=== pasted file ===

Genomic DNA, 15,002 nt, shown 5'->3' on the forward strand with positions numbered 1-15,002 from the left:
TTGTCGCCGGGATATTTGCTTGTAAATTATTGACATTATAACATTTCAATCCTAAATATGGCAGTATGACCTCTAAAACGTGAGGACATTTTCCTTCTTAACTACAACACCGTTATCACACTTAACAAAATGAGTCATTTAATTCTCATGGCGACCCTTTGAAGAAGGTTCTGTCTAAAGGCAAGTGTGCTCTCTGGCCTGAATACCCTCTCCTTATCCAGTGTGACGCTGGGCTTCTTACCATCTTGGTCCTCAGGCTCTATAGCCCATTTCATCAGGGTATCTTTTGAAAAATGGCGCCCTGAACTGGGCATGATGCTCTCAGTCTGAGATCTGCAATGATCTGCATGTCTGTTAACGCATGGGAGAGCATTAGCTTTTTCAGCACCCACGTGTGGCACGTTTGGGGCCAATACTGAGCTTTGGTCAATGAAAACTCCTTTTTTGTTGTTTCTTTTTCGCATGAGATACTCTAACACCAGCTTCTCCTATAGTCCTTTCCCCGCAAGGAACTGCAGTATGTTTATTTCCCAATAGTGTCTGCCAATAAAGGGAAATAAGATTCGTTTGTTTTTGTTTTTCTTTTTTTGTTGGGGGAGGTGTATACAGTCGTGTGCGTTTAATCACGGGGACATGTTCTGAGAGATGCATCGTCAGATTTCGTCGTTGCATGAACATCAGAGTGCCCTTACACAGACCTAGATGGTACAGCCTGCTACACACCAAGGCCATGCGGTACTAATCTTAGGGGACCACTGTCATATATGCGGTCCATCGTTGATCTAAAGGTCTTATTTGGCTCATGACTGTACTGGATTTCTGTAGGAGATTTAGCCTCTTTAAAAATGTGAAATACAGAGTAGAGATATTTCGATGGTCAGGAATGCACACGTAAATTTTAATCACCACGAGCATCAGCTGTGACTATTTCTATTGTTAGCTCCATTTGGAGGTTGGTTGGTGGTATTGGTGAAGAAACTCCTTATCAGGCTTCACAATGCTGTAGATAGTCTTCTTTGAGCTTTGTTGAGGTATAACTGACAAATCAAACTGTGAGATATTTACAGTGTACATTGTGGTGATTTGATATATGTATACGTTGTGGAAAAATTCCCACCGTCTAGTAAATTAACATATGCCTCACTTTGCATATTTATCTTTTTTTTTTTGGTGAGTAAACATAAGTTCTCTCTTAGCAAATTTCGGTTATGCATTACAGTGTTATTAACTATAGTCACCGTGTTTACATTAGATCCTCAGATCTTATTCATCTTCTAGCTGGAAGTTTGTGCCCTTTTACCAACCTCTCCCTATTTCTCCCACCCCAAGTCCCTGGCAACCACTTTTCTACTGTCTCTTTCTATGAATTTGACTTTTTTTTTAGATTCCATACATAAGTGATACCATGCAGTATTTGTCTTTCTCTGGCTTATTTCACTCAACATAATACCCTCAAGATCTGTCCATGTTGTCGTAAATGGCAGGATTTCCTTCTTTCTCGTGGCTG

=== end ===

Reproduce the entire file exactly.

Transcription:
Genomic DNA, 15,002 nt, shown 5'->3' on the forward strand with positions numbered 1-15,002 from the left:
TTGTCGCCGGGATATTTGCTTGTAAATTATTGACATTATAACATTTCAATCCTAAATATGGCAGTATGACCTCTAAAACGTGAGGACATTTTCCTTCTTAACTACAACACCGTTATCACACTTAACAAAATGAGTCATTTAATTCTCATGGCGACCCTTTGAAGAAGGTTCTGTCTAAAGGCAAGTGTGCTCTCTGGCCTGAATACCCTCTCCTTATCCAGTGTGACGCTGGGCTTCTTACCATCTTGGTCCTCAGGCTCTATAGCCCATTTCATCAGGGTATCTTTTGAAAAATGGCGCCCTGAACTGGGCATGATGCTCTCAGTCTGAGATCTGCAATGATCTGCATGTCTGTTAACGCATGGGAGAGCATTAGCTTTTTCAGCACCCACGTGTGGCACGTTTGGGGCCAATACTGAGCTTTGGTCAATGAAAACTCCTTTTTTGTTGTTTCTTTTTCGCATGAGATACTCTAACACCAGCTTCTCCTATAGTCCTTTCCCCGCAAGGAACTGCAGTATGTTTATTTCCCAATAGTGTCTGCCAATAAAGGGAAATAAGATTCGTTTGTTTTTGTTTTTCTTTTTTTGTTGGGGGAGGTGTATACAGTCGTGTGCGTTTAATCACGGGGACATGTTCTGAGAGATGCATCGTCAGATTTCGTCGTTGCATGAACATCAGAGTGCCCTTACACAGACCTAGATGGTACAGCCTGCTACACACCAAGGCCATGCGGTACTAATCTTAGGGGACCACTGTCATATATGCGGTCCATCGTTGATCTAAAGGTCTTATTTGGCTCATGACTGTACTGGATTTCTGTAGGAGATTTAGCCTCTTTAAAAATGTGAAATACAGAGTAGAGATATTTCGATGGTCAGGAATGCACACGTAAATTTTAATCACCACGAGCATCAGCTGTGACTATTTCTATTGTTAGCTCCATTTGGAGGTTGGTTGGTGGTATTGGTGAAGAAACTCCTTATCAGGCTTCACAATGCTGTAGATAGTCTTCTTTGAGCTTTGTTGAGGTATAACTGACAAATCAAACTGTGAGATATTTACAGTGTACATTGTGGTGATTTGATATATGTATACGTTGTGGAAAAATTCCCACCGTCTAGTAAATTAACATATGCCTCACTTTGCATATTTATCTTTTTTTTTTTGGTGAGTAAACATAAGTTCTCTCTTAGCAAATTTCGGTTATGCATTACAGTGTTATTAACTATAGTCACCGTGTTTACATTAGATCCTCAGATCTTATTCATCTTCTAGCTGGAAGTTTGTGCCCTTTTACCAACCTCTCCCTATTTCTCCCACCCCAAGTCCCTGGCAACCACTTTTCTACTGTCTCTTTCTATGAATTTGACTTTTTTTTTAGATTCCATACATAAGTGATACCATGCAGTATTTGTCTTTCTCTGGCTTATTTCACTCAACATAATACCCTCAAGATCTGTCCATGTTGTCGTAAATGGCAGGATTTCCTTCTTTCTCGTGGCTG